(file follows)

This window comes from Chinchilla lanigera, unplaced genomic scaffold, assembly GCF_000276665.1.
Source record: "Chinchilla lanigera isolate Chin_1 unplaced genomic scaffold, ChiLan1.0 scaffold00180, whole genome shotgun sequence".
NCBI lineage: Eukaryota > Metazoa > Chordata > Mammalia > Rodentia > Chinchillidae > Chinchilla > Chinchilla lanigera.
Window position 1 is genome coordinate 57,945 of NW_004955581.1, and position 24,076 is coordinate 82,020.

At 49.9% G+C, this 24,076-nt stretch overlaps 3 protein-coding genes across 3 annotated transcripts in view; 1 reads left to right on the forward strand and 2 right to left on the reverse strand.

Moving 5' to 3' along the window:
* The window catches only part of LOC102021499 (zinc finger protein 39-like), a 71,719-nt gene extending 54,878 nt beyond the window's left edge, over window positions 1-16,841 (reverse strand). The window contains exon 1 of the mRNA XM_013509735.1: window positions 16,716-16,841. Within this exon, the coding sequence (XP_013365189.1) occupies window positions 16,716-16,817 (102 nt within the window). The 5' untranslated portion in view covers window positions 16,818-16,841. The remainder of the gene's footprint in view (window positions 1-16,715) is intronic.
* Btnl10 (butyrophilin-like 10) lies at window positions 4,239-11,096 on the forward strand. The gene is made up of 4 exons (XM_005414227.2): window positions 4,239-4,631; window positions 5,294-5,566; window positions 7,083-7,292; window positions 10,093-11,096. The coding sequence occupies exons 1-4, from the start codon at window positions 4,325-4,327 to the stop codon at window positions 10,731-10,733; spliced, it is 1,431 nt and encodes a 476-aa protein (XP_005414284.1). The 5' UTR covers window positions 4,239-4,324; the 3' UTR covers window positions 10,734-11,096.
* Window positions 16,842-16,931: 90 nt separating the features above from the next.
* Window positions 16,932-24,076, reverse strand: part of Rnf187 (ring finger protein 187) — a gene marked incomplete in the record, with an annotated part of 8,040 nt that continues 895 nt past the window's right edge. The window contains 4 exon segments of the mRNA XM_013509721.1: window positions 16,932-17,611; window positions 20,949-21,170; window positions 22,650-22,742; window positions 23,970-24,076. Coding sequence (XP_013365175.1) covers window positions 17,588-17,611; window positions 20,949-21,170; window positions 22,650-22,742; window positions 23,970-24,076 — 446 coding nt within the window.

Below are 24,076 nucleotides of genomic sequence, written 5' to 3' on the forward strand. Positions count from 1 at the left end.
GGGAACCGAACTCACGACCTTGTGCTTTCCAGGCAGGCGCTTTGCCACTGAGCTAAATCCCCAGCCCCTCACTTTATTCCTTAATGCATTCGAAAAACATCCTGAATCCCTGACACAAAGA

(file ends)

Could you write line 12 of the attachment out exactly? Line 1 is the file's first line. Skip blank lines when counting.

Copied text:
GGGAACCGAACTCACGACCTTGTGCTTTCCAGGCAGGCGCTTTGCCACTGAGCTAAATCCCCAGCCCCTCACTTTATTCCTTAATGCATTCGAAAAACATCCTGAATCCCTGACACAAAGA